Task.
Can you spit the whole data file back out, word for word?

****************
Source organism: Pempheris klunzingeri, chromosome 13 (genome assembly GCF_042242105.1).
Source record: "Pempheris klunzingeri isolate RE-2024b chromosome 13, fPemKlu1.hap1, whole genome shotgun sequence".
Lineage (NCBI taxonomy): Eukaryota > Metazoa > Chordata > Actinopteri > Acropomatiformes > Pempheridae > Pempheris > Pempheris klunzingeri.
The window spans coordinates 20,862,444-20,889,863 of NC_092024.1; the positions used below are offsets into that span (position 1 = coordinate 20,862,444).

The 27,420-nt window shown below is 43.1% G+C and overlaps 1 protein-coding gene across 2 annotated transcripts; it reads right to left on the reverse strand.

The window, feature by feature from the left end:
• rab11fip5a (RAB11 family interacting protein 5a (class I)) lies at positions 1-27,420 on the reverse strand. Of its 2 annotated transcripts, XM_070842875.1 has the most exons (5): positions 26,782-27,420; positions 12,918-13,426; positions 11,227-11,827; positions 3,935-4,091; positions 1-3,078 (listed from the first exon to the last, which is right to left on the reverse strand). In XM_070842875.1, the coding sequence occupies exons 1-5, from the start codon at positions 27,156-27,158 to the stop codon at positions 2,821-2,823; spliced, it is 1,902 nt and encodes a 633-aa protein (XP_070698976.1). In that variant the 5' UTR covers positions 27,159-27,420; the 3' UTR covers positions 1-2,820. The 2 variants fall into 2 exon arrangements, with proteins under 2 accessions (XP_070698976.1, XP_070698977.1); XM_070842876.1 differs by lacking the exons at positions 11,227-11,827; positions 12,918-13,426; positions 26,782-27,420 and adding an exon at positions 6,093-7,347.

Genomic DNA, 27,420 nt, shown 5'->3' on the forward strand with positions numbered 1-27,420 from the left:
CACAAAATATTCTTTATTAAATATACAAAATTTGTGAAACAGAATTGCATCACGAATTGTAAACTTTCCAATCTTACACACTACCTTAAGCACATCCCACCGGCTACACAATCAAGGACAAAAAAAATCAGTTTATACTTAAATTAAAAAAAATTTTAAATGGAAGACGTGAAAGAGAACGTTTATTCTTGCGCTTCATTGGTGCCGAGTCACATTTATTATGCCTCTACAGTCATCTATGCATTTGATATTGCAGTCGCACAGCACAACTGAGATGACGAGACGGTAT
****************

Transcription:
Source organism: Pempheris klunzingeri, chromosome 13 (genome assembly GCF_042242105.1).
Source record: "Pempheris klunzingeri isolate RE-2024b chromosome 13, fPemKlu1.hap1, whole genome shotgun sequence".
Lineage (NCBI taxonomy): Eukaryota > Metazoa > Chordata > Actinopteri > Acropomatiformes > Pempheridae > Pempheris > Pempheris klunzingeri.
The window spans coordinates 20,862,444-20,889,863 of NC_092024.1; the positions used below are offsets into that span (position 1 = coordinate 20,862,444).

The 27,420-nt window shown below is 43.1% G+C and overlaps 1 protein-coding gene across 2 annotated transcripts; it reads right to left on the reverse strand.

The window, feature by feature from the left end:
• rab11fip5a (RAB11 family interacting protein 5a (class I)) lies at positions 1-27,420 on the reverse strand. Of its 2 annotated transcripts, XM_070842875.1 has the most exons (5): positions 26,782-27,420; positions 12,918-13,426; positions 11,227-11,827; positions 3,935-4,091; positions 1-3,078 (listed from the first exon to the last, which is right to left on the reverse strand). In XM_070842875.1, the coding sequence occupies exons 1-5, from the start codon at positions 27,156-27,158 to the stop codon at positions 2,821-2,823; spliced, it is 1,902 nt and encodes a 633-aa protein (XP_070698976.1). In that variant the 5' UTR covers positions 27,159-27,420; the 3' UTR covers positions 1-2,820. The 2 variants fall into 2 exon arrangements, with proteins under 2 accessions (XP_070698976.1, XP_070698977.1); XM_070842876.1 differs by lacking the exons at positions 11,227-11,827; positions 12,918-13,426; positions 26,782-27,420 and adding an exon at positions 6,093-7,347.

Genomic DNA, 27,420 nt, shown 5'->3' on the forward strand with positions numbered 1-27,420 from the left:
CACAAAATATTCTTTATTAAATATACAAAATTTGTGAAACAGAATTGCATCACGAATTGTAAACTTTCCAATCTTACACACTACCTTAAGCACATCCCACCGGCTACACAATCAAGGACAAAAAAAATCAGTTTATACTTAAATTAAAAAAAATTTTAAATGGAAGACGTGAAAGAGAACGTTTATTCTTGCGCTTCATTGGTGCCGAGTCACATTTATTATGCCTCTACAGTCATCTATGCATTTGATATTGCAGTCGCACAGCACAACTGAGATGACGAGACGGTAT